By Jim Schutze
By Rachel Watts
By Lauren Drewes Daniels
By Anna Merlan
By Lee Escobedo
When the Fort Worth Police Department's drug lab was recently shut down for a three-month renovation, the investigation process didn't skip a beat. It simply contracted FCS to do the testing.
Yet here, solutions are not neatly reached in a quick, one-hour crime-to-capture story line. Sitting beneath a framed quotation from Edgar Allan Poe's The Murder in the Rue Morgue--"It is not our part, as reasoners, to reject it on account of apparent impossibilities. It is only left for us to prove that these apparent 'impossibilities' are, in reality, not such..."--Courtney explains the philosophy that drives his profession.
"Our client," he says, "is not the prosecutor or the defense attorney, not the accused or the victim. Our client is science and the truth it provides.
"'Guilty' is a word invented by lawyers, and I've never seen it as my job to help sway a judge or jury. My mother always told me there were two sides to every story, and as a scientist I'm duty-bound to examine all the evidence brought to my attention and evaluate it as honestly as I can." It is, he says, the philosophy of FCS since it began in a small building in his back yard in winter 1984. If his findings prove damaging to a scenario an attorney--for the state or defense--is hoping to present, so be it.
"I've seen him talk himself out of a lot of jobs," says criminalist co-worker Frank Shiller. "Max is a no-nonsense, call-it-as-he-sees-it kind of scientist. It is that approach which has, over the years, established his credibility and integrity."
"That he will sometimes appear as a defense witness and sometimes for the prosecution is a clear indication of his professionalism and reputation," says noted Fort Worth attorney Jack Strickland. "Not only is he respected as a superb forensic expert but one who is trusted by both sides."
In fact, for the usually easygoing Courtney, the abuse of forensic science--particularly by those he refers to as "40-hour wonders"--is one of the few things that will prompt a climb onto the soapbox.
"A few years ago," he recalls, "I was in a courtroom and watched a police officer who had taken a few courses in ballistics and crime scene investigation testify that because of the angle of an entry wound to the victim, the fatal shot had to have come from someone who was 5 feet, 9 and one-quarter inches tall."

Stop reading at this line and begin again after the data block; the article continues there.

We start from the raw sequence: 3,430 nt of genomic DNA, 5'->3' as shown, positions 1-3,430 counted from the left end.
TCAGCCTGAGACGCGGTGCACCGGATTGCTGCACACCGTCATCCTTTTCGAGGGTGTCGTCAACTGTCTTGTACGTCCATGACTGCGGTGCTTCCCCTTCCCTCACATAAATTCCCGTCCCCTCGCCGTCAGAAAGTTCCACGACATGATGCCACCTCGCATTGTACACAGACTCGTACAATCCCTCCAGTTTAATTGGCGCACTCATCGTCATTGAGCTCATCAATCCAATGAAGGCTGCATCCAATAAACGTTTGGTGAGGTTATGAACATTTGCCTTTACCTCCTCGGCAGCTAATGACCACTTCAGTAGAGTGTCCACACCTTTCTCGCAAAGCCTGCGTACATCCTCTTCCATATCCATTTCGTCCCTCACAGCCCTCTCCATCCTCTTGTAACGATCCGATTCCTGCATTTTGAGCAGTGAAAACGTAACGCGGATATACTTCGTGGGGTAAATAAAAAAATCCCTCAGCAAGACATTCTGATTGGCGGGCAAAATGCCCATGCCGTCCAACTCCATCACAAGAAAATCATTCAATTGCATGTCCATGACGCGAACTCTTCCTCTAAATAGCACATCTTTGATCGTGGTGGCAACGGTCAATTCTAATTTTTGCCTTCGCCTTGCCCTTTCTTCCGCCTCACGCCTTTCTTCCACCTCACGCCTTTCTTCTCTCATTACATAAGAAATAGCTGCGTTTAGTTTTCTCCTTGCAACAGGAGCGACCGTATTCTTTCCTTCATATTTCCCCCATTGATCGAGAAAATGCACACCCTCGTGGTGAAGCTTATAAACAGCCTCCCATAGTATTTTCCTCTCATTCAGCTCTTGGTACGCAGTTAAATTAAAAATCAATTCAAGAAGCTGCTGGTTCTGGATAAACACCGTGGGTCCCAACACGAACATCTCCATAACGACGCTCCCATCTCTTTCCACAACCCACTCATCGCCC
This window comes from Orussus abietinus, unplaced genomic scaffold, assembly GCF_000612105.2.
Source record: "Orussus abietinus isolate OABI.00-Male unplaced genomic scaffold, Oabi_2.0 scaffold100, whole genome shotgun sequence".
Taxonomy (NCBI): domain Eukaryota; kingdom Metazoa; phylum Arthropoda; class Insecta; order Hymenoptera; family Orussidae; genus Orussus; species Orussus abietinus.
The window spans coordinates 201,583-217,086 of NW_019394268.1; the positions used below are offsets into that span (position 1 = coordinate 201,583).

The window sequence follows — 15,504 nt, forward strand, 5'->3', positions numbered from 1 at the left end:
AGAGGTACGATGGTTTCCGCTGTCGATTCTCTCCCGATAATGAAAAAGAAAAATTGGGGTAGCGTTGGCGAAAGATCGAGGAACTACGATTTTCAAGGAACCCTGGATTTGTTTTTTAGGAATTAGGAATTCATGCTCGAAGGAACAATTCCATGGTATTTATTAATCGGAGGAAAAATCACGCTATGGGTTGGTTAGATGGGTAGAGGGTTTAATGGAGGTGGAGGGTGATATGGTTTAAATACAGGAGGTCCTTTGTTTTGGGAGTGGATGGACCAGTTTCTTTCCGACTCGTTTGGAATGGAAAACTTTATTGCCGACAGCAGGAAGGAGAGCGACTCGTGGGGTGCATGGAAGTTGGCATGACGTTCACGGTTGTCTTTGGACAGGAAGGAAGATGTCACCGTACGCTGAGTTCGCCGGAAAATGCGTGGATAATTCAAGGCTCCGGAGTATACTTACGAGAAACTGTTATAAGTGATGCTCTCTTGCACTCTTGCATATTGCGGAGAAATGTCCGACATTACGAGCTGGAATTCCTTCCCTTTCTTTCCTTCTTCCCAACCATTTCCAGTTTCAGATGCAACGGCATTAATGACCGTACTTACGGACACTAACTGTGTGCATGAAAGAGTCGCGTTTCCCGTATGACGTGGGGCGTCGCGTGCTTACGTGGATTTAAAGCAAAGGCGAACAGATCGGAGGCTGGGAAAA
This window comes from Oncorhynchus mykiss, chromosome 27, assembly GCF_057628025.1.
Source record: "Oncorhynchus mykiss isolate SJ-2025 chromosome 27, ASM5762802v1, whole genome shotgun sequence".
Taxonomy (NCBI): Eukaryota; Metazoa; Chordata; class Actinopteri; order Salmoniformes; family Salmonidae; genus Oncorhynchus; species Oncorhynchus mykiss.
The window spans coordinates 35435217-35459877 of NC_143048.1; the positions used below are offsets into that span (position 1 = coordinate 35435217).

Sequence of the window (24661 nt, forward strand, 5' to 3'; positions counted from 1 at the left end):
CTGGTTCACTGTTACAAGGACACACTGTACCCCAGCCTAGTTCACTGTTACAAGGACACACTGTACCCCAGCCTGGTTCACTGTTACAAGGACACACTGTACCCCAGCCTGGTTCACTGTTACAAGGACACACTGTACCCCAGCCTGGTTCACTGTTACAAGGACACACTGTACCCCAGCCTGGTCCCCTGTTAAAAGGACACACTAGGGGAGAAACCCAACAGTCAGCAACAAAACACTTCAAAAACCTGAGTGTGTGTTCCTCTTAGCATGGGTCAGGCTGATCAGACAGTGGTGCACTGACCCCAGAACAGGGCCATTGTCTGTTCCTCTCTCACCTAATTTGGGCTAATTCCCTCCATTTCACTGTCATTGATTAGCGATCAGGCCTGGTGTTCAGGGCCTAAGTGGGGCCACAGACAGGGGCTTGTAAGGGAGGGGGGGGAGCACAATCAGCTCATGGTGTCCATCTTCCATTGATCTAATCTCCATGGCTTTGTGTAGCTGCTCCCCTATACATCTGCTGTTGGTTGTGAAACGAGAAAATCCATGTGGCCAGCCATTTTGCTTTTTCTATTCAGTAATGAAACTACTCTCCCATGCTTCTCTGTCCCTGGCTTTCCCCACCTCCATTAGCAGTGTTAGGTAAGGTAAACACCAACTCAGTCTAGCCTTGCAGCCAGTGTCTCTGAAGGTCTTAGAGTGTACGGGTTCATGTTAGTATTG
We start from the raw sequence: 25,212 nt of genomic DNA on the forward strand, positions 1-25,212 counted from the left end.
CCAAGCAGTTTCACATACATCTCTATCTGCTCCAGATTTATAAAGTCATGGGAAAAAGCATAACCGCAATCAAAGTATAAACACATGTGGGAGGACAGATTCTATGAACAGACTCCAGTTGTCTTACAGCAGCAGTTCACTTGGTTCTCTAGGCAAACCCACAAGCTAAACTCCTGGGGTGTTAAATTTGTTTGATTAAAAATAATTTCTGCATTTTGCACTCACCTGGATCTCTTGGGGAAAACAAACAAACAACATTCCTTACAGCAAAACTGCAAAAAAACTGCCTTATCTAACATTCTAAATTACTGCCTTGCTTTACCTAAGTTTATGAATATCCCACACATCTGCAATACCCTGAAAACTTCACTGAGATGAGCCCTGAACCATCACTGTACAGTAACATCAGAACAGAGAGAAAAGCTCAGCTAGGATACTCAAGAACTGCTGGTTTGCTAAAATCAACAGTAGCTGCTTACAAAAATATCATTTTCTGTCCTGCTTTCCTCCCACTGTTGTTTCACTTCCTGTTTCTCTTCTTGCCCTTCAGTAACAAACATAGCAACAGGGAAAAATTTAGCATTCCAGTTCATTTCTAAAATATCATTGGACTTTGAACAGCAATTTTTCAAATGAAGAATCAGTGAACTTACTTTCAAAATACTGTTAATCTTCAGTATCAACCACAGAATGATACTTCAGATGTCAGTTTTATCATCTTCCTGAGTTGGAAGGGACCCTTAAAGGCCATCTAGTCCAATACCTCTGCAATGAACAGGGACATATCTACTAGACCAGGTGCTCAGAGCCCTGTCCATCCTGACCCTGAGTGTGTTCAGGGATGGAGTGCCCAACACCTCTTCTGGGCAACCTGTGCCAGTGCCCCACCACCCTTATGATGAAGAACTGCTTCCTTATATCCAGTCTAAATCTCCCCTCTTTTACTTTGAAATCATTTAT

Not surprisingly, the accused had earlier been measured at that exact height. "Now, that's TV-type stuff," he adds, "absolutely ludicrous." Courtney's toleration of fools, false witnesses or forensic guns-for-hire is nonexistent.
His disdain for shortcuts and speculation, legal mumbo jumbo and courtroom theatrics has, over the years, become well-known. "People describe me as a criminalist, a forensic expert, a crime lab director," he says, "but in my own mind I'm simply a scientist. That's my job and I work hard not to forget it."
Certainly it is a giant leap from his teen-age days of high school football stardom and oil field roughnecking in West Texas. Once a talented end for legendary schoolboy powerhouse Odessa Permian High, he earned an athletic scholarship to what was then called West Texas State University in the Panhandle community of Canyon. There he suffered a career-ending knee injury his freshman season. In that one painful moment, he went from dedicated jock to full-time scholar, ultimately earning a bachelor's, then a master's, in chemistry. Then it was off to Texas Christian University to begin work on his doctorate.
"Finally," he says, "I reached a point where I was tired of being in school and decided it was time to start looking for a job." It was while checking the Fort Worth Star-Telegram classified ads in 1970 that he learned the Fort Worth Police Department was in the market for a chemist. Leaving academic pursuits to the future, he scheduled an appointment with Rolland Tullis, director of the FWPD crime lab--with no clue what the job he'd applied for entailed.
During the next decade, Courtney found comfort in the solitude of the laboratory where he analyzed drugs, blood, hair fibers, fingerprints and ballistics.
In 1980 he moved to the University of Texas at Arlington where he taught aspiring criminal justice students. He still found time to consult, however.
"Joe Watson, the police chief in Hurst, was among those constantly complaining about the length of time it took to get evidence processed," Courtney recalls. Like most small agencies with neither budgets nor manpower to conduct their own evidence processing, the Hurst Police Department was relegated to the frustrating take-a-number-and-wait process that was common at the only forensic labs available to them--the Fort Worth Police Department and the Department of Public Safety lab in Garland. "One day Joe offhandedly suggested that I open my own lab." Which he did.
"For the first year," Courtney says, "we really struggled. I did a little consulting here, some testing there, but it took awhile for word to get around that we could be of real benefit to the smaller law enforcement agencies that didn't have the luxury of their own crime labs.